I like American Hustle, but it’s largely because it does a good job approximating the 1970’s and because of strong performances by Bale, Cooper, and Renner.  For all the good in this movie, I’ve noticed a troubling trend.  Movies are taking scandalous behavior and making it seem frivolous and lighthearted.  ABSCAM was a serious scandal in the late 70’s, many politicians went to jail for bribery, ABSCAM was another example of the dysfunction between government and the governed in the wake of Watergate.  But writer/director David O. Russell chooses to fictionalize ABSCAM, and make it seem like the FBI is running amok and it portrays Polto as a hero.  Russell uses the word entrapment several times in his script .  Frankly, that is editorializing and that is something a fictional movie should never do.  Russell trivialized mental illness in Silver Linings Playbook and that bothered me, now he trivializes political corruption, and that is too much, because now he is dealing with reality and not just a fictional story.  Russell is not the only one who is guilty of this, Martin Scorsese does much the same in the Wolf of Wall Street.

The acting by the male leads is superb.  There are three aspects of the characterization of Irving that made it stand out.  The first is the comb-over, Irving’s comb over becomes a metaphor for the character. Irving goes to great lengths to hide that he’s bald, just like Irving goes to great lengths to hide the fact that he’s a con-man.  In the end both the fact that he’s bald and a con-man become glaringly obvious.  Second is Bale’s weight gain, call it method acting or whatever you want to call it, the weight gain was effective, it helped the viewer forget that this was Christian Bale, and put the focus back on the character.  Third, Bale’s Bronx accent was impeccable, it’s a very easy accent to get wrong, and he nailed it, further adding to the believability of the character.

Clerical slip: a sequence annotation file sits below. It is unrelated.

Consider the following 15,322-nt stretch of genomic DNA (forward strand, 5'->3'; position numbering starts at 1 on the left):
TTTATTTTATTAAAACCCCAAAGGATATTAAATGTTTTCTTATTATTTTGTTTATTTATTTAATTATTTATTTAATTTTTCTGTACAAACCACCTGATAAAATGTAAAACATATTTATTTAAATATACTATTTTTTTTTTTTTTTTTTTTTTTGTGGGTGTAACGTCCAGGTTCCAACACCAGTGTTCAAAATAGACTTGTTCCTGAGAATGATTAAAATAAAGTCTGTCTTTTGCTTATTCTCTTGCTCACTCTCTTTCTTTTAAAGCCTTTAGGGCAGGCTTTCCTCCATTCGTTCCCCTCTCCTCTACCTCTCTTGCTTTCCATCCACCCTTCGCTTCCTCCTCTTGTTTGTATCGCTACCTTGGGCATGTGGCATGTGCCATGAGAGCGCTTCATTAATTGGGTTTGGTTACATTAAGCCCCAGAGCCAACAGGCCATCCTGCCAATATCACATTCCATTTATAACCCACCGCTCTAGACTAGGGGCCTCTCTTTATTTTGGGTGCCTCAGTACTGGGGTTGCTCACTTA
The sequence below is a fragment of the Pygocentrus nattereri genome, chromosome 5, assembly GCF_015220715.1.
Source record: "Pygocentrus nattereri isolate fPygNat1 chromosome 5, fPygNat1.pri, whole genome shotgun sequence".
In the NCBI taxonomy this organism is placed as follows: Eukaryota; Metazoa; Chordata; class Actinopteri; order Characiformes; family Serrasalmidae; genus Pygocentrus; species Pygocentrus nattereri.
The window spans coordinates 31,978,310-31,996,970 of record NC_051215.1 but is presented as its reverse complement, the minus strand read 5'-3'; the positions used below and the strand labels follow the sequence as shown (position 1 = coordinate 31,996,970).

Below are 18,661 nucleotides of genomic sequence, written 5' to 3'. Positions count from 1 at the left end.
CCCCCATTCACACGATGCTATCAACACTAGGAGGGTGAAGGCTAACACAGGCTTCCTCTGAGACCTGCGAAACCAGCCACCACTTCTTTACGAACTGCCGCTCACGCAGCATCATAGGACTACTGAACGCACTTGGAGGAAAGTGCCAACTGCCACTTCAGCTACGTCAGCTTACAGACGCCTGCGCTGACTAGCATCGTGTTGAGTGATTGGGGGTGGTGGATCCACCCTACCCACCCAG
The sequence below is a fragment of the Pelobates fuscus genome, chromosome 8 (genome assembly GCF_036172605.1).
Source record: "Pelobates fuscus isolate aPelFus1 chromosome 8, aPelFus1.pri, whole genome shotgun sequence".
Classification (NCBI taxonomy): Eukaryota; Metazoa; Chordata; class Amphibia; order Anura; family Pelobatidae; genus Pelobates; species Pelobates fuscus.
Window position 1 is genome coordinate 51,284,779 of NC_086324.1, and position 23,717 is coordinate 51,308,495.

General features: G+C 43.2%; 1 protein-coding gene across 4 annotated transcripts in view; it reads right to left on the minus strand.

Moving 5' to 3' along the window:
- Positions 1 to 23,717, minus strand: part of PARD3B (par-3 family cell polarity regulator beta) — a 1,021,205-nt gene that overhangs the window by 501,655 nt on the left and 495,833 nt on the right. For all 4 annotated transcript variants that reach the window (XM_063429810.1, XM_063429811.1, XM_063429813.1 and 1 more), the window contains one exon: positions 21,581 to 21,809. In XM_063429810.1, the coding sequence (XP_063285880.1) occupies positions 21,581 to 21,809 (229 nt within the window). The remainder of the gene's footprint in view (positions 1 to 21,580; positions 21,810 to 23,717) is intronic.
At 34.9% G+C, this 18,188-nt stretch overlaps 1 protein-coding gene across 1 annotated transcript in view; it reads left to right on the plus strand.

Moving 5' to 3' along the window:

Bradley Cooper continues his strong string of performances going back to Silver Linings Playbook.  Cooper plays Richie as a megalomaniac, who puts his hair up in curlers to maintain a certain look.  Richie’s hair is also a key to understanding that character.  He’s vain and self-important and has delusions that he can root out corruption on a large scale.  Jeremy Renner plays Carmine sympathetically, a little too sympathetically, the viewer actually believes that Carmine is working for the best interests of his town and his state.  The female leads don’t fare as well.   Amy Adams has trouble switching between an American and British accents, and Jennifer Lawrence is too young to play such a mature and worldly character.  Lawrence also has trouble with the New York accent.

The direction is nothing outstanding, there are no iconic scenes or quick edits, but the pacing is good, the two hours and 18 minutes goes by quickly.

America Hustle: Bale et al. do the hustle in the 1970’s.

the place between the pines

Luke Glanton (Ryan Gosling) is a stunt motorcycle rider in a carnival, who has a one night stand with Romina, (Eva Mendes)  which results in a son, named Jason. (Anthony Pizza, Dane DeHaan) Romina has moved on, she’s seeing another man, named Kofi.  (Mahershala Ali)  Luke still feels a sense of responsibility to support his son, monetarily.  He quits the carnival, and meets a man named Robin, (Ben Mendelsohn) who convinces Luke to be a bank robber.  Luke would steal the cash, and drive his motorcycle to Robin’s awaiting truck.  They knock over a few banks, and Robin wants to call it quits, but Luke keeps going, by himself.  Soon Robin is tracked down and shot by a rookie cop named Avery (Bradley Cooper) who also has a one year old son named A.J (Travis Jackson Campbell,, Emory Cohen) What effect does Luke’s shooting have on Avery, Jason, and A.J.?